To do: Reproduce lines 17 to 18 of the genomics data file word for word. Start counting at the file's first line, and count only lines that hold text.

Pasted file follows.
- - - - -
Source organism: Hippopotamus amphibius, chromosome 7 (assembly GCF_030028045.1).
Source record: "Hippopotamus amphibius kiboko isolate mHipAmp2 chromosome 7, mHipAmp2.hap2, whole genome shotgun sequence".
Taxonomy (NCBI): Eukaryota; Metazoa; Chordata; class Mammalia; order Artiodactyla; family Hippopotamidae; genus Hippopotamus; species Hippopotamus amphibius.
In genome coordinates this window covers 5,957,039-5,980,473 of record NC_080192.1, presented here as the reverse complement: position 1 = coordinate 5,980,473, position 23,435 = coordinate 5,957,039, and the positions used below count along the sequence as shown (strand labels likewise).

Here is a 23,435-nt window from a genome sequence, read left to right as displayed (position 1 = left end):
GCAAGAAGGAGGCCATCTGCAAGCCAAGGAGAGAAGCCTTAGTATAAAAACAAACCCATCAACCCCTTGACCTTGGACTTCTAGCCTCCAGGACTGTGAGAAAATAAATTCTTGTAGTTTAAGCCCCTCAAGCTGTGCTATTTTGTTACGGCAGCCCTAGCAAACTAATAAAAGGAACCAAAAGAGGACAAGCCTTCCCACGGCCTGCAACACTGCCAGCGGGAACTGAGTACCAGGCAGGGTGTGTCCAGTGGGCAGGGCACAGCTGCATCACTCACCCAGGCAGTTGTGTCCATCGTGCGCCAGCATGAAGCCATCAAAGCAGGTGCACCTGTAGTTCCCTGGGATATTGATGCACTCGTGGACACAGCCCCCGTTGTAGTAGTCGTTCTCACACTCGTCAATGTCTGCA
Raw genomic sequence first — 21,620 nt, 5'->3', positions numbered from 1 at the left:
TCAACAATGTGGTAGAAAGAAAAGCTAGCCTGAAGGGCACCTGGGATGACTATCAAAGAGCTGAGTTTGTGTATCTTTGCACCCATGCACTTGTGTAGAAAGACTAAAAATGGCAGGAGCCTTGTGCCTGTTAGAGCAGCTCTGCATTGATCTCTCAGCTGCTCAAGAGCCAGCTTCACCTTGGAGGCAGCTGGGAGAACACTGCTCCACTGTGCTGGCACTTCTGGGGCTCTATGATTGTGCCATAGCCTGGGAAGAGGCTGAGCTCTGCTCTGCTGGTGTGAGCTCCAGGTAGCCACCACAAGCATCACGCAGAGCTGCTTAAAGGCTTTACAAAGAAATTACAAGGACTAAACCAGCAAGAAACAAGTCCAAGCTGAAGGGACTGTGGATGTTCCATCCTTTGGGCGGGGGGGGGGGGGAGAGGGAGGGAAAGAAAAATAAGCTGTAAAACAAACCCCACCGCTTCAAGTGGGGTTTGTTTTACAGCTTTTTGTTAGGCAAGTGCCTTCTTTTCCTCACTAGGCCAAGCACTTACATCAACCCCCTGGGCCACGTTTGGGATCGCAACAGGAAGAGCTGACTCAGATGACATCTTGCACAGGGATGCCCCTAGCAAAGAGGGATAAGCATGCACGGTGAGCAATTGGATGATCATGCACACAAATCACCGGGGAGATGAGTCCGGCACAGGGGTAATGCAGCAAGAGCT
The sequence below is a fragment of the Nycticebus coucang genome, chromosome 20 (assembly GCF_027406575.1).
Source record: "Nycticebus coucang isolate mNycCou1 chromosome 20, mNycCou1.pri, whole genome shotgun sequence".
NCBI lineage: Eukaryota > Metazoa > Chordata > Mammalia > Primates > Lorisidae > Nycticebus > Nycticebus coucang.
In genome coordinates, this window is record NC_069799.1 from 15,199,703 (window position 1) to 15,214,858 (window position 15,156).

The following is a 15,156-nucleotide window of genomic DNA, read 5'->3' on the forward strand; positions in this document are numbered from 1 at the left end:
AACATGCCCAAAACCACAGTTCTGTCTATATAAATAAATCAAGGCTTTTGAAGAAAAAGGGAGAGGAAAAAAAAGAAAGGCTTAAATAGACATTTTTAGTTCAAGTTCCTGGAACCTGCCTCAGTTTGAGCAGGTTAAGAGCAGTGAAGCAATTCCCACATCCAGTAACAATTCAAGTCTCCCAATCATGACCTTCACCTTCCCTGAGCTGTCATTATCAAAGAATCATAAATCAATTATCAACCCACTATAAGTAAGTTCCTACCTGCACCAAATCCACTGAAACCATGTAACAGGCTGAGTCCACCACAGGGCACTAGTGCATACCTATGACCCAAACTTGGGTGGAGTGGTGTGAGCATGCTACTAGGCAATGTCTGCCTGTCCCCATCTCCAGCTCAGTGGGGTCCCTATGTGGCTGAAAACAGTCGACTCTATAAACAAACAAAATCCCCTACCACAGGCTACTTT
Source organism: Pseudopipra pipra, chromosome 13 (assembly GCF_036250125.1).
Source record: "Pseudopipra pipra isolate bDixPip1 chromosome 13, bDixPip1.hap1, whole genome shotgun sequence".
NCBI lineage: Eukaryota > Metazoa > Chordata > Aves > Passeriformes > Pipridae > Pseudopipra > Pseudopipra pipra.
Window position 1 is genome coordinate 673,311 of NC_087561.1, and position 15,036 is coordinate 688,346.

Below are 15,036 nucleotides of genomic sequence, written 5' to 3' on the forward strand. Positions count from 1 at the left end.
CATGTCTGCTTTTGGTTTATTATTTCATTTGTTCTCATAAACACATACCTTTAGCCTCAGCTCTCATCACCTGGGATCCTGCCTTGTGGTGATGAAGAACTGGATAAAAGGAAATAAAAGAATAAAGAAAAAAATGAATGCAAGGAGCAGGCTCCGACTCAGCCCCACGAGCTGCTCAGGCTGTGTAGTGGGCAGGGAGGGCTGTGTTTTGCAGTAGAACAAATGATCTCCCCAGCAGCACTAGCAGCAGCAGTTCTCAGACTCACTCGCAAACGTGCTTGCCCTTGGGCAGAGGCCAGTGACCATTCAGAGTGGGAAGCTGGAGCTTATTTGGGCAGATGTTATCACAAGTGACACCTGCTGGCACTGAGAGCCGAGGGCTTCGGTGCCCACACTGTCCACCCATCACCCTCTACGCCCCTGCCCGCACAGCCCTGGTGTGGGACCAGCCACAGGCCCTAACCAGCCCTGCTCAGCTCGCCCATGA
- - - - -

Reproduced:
NCBI lineage: Eukaryota > Metazoa > Chordata > Aves > Passeriformes > Pipridae > Pseudopipra > Pseudopipra pipra.
Window position 1 is genome coordinate 673,311 of NC_087561.1, and position 15,036 is coordinate 688,346.